The Schleswig Wars, and in particular the battles for Kolding on the 23rd April 1849, caused the town to experince a temporary stagnation – a large number of farms and houses were shot to pieces during the Schleswig-Holsteinish insurgents's artillery bombardment of the town – but after 1850 there was again an upswing. The customs border was moved southward, the 'konsumtion' discontinued, and the first industries established: ironworks, tileworks, and a furniture makers.
In 1855 there were 3,476 inhabitents in Kolding, a doubling since 1801, and from 1855 to 1880 there was another doubling to 7,141 inhabitents. The increased trade in the town was part of the explanation for this, but the tendency was supported by the fact that the town now had a hinterland to the south. After the war with Prussia and Austria in 1864 the border between Denmark and Germany was drawn south of Kolding, but 8 parishes immediately south of Kolding, which had earlier been part of Schleswig, were given to Denmark. The inhabitants there had until then traded in Christiansfeld and Haderslev, but now had to go to Kolding. It was, furthermore, an important condition for the increased trade that the East Jutlandian railway line from 1866 had a station in Kolding. From the 1870s there was also a railway connection to the new export harbour Esbjerg. In 1898 Kolding received its first private railway, the Egtvedbanen, which was followed by two further private lines, in 1911 the Troldhedebanen to Mid Jutland and in 1917 the two Kolding Sydbaner, to Hejlsminde and Vamdrup respectively. They were all shortlived, however. The Egtvedbanen was abolished in 1930, the Kolding Sydbaner in 1949, and the Troldhedebanen was the last to be closed in 1966.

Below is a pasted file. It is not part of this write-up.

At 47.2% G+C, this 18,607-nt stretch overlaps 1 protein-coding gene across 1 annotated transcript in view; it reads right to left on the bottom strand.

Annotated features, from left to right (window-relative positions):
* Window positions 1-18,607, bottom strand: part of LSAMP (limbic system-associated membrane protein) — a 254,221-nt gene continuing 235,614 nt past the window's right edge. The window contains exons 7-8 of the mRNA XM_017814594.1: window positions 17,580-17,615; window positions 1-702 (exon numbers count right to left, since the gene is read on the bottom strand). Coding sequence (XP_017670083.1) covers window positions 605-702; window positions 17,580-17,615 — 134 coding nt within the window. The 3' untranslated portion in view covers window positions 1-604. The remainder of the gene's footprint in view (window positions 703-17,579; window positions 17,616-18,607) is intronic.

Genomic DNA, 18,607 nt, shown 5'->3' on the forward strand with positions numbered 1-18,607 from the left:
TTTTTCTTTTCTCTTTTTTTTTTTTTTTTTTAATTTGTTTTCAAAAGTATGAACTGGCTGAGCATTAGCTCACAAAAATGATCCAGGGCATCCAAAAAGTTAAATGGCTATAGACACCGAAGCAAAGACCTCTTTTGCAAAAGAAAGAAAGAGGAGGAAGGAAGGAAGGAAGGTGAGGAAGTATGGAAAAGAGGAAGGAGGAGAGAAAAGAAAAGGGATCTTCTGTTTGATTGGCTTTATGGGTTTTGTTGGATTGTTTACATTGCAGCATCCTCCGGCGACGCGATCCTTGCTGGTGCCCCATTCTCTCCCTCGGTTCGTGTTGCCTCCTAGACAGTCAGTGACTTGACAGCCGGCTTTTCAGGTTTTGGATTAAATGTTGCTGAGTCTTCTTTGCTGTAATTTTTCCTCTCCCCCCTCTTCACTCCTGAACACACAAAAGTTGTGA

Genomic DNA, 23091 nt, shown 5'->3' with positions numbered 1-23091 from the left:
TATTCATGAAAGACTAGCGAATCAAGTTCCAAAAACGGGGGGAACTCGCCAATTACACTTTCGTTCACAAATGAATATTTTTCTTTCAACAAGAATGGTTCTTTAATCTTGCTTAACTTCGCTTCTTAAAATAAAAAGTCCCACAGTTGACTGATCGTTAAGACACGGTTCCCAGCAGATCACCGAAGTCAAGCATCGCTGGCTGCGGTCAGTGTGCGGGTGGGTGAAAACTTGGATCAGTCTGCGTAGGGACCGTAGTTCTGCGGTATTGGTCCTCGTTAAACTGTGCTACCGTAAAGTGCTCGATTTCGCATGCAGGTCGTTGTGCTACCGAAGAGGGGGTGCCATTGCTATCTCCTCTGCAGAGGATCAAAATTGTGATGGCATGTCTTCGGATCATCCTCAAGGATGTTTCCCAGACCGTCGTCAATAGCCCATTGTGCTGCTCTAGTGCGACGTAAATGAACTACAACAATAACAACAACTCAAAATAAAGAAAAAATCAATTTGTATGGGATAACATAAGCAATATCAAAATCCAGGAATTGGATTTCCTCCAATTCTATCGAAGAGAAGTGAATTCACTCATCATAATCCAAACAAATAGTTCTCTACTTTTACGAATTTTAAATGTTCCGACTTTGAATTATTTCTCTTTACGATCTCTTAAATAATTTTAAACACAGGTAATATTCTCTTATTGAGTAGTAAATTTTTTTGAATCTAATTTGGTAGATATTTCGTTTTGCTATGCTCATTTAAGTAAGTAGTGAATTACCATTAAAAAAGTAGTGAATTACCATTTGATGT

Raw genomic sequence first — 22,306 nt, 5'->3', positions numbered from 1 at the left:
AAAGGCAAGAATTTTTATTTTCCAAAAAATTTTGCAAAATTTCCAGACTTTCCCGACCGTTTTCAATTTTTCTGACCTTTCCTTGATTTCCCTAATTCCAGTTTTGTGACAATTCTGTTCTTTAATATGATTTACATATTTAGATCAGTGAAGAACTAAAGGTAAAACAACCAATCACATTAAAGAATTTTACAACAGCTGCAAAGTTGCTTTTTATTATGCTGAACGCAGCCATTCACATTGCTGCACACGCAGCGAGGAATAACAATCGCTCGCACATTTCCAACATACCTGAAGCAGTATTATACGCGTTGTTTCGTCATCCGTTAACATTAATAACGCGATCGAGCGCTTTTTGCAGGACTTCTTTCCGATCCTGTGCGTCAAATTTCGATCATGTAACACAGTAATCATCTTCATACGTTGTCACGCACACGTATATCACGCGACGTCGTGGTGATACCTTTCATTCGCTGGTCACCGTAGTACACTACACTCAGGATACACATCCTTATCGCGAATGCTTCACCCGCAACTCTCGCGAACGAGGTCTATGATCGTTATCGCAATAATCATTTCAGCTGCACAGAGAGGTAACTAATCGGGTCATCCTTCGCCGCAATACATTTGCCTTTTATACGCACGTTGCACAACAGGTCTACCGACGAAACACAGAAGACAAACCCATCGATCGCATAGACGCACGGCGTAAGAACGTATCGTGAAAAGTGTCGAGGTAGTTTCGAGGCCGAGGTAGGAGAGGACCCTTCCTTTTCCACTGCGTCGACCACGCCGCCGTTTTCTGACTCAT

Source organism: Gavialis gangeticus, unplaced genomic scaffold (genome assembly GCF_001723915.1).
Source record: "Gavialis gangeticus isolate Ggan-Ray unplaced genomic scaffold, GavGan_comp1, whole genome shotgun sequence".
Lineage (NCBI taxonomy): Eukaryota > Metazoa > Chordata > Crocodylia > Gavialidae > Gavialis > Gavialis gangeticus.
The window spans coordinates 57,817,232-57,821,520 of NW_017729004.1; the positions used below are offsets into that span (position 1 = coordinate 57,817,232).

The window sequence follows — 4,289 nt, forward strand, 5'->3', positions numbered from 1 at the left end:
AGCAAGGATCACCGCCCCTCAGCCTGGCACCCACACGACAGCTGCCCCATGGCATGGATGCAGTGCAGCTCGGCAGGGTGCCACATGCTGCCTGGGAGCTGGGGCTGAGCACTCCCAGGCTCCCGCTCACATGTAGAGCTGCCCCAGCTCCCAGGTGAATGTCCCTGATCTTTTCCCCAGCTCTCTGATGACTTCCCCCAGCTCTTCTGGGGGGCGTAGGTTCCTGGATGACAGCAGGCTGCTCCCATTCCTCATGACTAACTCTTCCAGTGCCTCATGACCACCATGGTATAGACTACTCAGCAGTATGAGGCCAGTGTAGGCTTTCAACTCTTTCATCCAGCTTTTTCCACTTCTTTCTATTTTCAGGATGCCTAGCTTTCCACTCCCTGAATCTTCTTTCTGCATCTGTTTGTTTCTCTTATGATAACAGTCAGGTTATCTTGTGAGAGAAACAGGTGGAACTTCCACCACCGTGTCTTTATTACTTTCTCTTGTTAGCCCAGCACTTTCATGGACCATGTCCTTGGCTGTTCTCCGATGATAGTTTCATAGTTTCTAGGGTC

The town's growth from the 1850s created the opportunity for considerable new housing developments. Several new quarters were established in the years between c.1850 and the turn of the century to both the east and west of the old town centre. The Konsul Graus Gade Quarter and the Vesterbrogade Quarter stem from the second half of the nineteenth century. Låsbygade, the town's old approach road from the west, was regarded until the beginning of the 1870s as the town's most important trading street. Here lay most of the merchant's houses, but when the state railway station was placed by the harbour and the tracks were laid through the southern part of the town, the centre of trade moved little by little to the Jernbanegade/Østergade Quarter.
At the same time there was a change in the character of the trading. Earlier it had taken place in the shops adjoining the merchant's houses, where people had shopped both wholesale and retail. Now some merchants specialised in wholesaling certain goods, others in the retail trade. Alongside this countless small shops sprang up on the town's shopping street. As a result of developments in industry some craftsmen began, instead of practising their trade, to sell the corresponding factory produced goods in their shops. Other shops were established by the many people who moved to the town, either from the hinterland or from North Schleswig, which many youths left to escape German military service. In this period the town became more ‘enlightened'. The communal gasworks was built in 1861, and in 1898 the power station followed. The town received street lights, first gas lamps, later electric lights.
Extensive Building Projects
From 1880 to 1911 the number of inhabitants doubled yet again, from 7,141 til 14,219. The many newcomers found work in trading in particular. Kolding was during this period a centre for the exportation of livestock, particularly to Germany. The export of eels and trade in seed, fertilzer, and feed was also an important business activity. Amongst the most important industrial companies in this period were De Danske Mejeriers Maskinfabrik and S.W.Bruun's tobacco factory, which was for a time Denmark's largest tobacco factory, located where Føtex supermarket now lies.